Pancreatic Beta-Cell Mathematical Models

Pancreatic beta-cell mathematical models from our lab are listed below. The mathematical models and papers on this page trace out four decades of work from our lab and other labs building up progressively through iteration of experiment and theory a picture of how pancreatic beta cells generate the oscillations of electrical activity and calcium that regulate insulin secretion.

View other models from our lab by subject on our Mathematical Models page. Visit to view a list of models by publication citation.

Simple Models (One Slow Variable)

Ca-Ca Model

This paper explores calcium-dependent inactivation of L-type calcium channels in beta cells, proposing that inactivation depends on calcium in the micro- or nano-domain near open calcium channels rather than bulk calcium. This should apply to L-type calcium channels in other cell types.

Domain model for Ca2+ inactivation of Ca2+ channels at low channel density.
Keizer J, Rinzel J, Sherman A.
Biophys. J. (1990) 58:985-995. Abstract/Full Text
Access on

Chay-Cook Model

We adapted this model for our analysis of classification of bursting mechanisms because it can flexibly produce burst patterns similar to those seen in beta-cells and neurons.

Topological and phenomenological classification of bursting mechanisms.
Bertram R, Butte M, Kiemel T, Sherman A.
Bull. Math. Biol. (1995) 57:413-439. Abstract/Full Text
Endogenous Bursting Patterns in Excitable Cells.
Adapted from: Chay TR, Cook D.
Math. Biosci. (1988) 90(1-2):139–153. Abstract/Full Text
Access on

Chay-Keizer Model

This is the foundational model that launched the field of modeling bursting electrical activity in pancreatic beta cells. Bursting was achieved by appending a calcium-activated potassium channel to voltage-dependent squid axon channels. Many details have changed over the years, but the fundamental mathematical structure has been largely retained.

Minimal model for membrane oscillations in the pancreatic beta-cell.
Chay TR, Keizer J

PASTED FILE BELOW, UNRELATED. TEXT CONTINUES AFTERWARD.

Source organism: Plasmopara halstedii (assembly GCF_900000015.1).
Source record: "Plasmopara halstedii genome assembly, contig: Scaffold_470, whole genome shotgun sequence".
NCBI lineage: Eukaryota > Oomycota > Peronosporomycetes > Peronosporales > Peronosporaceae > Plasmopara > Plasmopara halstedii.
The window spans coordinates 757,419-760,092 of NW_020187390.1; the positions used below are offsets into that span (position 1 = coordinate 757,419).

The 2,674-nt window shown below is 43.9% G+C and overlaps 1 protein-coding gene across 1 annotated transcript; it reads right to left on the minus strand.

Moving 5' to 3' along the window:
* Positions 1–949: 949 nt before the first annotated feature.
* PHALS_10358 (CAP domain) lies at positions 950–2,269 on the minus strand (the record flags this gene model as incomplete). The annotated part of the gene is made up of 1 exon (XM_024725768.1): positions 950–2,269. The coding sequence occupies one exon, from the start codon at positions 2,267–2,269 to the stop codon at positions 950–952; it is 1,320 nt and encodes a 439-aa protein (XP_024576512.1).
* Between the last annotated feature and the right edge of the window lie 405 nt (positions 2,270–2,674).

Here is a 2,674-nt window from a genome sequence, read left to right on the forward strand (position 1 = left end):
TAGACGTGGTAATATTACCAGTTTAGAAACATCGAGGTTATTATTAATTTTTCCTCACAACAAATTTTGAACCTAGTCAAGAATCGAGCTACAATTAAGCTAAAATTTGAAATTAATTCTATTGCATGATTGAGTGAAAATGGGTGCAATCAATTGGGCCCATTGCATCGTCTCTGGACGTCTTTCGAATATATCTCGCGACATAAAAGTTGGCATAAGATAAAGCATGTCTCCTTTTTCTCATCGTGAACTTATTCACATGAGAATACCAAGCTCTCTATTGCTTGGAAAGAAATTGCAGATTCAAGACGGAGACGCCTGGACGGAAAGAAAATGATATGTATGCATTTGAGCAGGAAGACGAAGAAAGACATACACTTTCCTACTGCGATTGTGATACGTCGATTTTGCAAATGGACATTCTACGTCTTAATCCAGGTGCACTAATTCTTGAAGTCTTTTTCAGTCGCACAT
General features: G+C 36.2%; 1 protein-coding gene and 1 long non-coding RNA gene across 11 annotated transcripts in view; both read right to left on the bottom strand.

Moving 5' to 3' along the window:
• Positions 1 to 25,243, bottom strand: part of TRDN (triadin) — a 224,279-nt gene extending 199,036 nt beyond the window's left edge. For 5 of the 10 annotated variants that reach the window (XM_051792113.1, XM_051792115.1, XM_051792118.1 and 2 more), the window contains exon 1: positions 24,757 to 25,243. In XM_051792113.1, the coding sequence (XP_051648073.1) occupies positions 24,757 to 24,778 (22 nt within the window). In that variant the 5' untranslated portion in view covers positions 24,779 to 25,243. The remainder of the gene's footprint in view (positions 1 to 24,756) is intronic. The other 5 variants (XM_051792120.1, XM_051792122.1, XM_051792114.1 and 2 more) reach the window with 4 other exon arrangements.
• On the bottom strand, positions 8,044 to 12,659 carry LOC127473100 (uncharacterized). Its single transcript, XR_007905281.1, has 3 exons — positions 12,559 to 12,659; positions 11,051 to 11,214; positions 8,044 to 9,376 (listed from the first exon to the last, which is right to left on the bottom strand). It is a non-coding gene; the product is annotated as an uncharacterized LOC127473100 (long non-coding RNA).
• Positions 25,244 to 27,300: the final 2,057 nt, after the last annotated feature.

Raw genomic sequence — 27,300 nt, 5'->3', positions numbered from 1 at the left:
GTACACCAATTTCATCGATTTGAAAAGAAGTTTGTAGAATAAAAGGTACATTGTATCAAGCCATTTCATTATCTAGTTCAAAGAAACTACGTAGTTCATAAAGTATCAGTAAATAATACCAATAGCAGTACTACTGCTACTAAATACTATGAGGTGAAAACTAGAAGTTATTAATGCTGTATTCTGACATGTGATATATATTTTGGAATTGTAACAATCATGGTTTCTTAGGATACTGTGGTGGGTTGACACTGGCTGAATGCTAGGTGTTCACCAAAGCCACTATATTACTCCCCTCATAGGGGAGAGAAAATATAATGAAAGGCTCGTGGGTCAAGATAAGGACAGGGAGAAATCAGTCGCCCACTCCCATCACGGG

Biophys J. (1983) 42(2):181-90. Abstract/Full Text
Access on

Keizer-Magnus Model

This was the first model to propose that bursting is driven primarily by calcium-dependent inhibition of ATP production in the mitochondria).

Slow voltage inactivation of Ca2+ currents and bursting mechanisms for the mouse pancreatic beta-cell.
Keizer J, Magnus G.
J. Membr. Biol. (1989) 127(1):9 – 19. Abstract/Full Text
Access on

Keizer-Smolen Model

In this model bursting is driven by inactivation of L-type calcium channels.

Bursting electrical activity in pancreatic beta cells caused by Ca2+- and voltage-inactivated Ca2+ channels.
Keizer J, Smolen P.
(1991) 88(9):3897–3901. Abstract/Full Text
Access on

S Model

This is a simplified bursting model convenient for mathematical analysis. Bursting is driven by a slow, voltage-dependent potassium current. Electrical coupling between two such cells is also included.

Rhythmogenic effects of weak electrotonic coupling in neuronal models.
Rinzel J, Sherman A.
Proc. Natl. Acad. Sci. USA (1992) 89:2471-2474. Abstract/Full Text
Anti-phase, asymmetric, and aperiodic oscillations in excitable cells I. Coupled bursters.
Sherman A.
Bull. Math. Biol. (1994) 56:811-835. Abstract/Full Text
Access on

SRK Model

A Chay-Keizer-like model with bursting driven by calcium-activated potassium channels but ionic currents based more closely on measurements in beta cells rather than neurons.

Emergence of organized bursting in clusters of pancreatic beta-cells by channel sharing.
Keizer J, Sherman A, Rinzel J.
Biophys. J. (1988) 54:411-425. Abstract/Full Text
Access on

Complex Models (Several Slow Variables)

Beta Cell Resetting

This model accounts for the puzzling observation that when islets are reset from active phase to silent phase with a strong electrical impulse, the duration of the induced phase is independent of when the stimulus was applied in the original phase.

Phase-independent resetting in relaxation and burst oscillators.
Sherman A, Smolen P.
J. Theor. Biol. (1994) 169:339-348. Abstract/Full Text
Access on

Phantom Burster I

This model introduced the concept of phantom bursting, i.e., that the process that drives bursting may not be a single channel but a composite of two or more channels. This is a way of accounting for the wide range of burst periods observed in beta cells that may be more plausible than a single mechanism with an elastic time constant.

The phantom burster model for pancreatic beta-cells.
Bertram R, Kinard TA, Previte J, Satin LS, Sherman A.
Biophys. J. (2000) 79:2880-2892. Abstract/Full Text
Access on

Phantom Burster II

This is a more biophysical implementation of the phantom bursting model for pancreatic beta-cells. The role of s1 is played by cytosolic calcium (c) and the role of s2 is played by ER calcium (cer) or the ADP/ATP ratio (a), or both.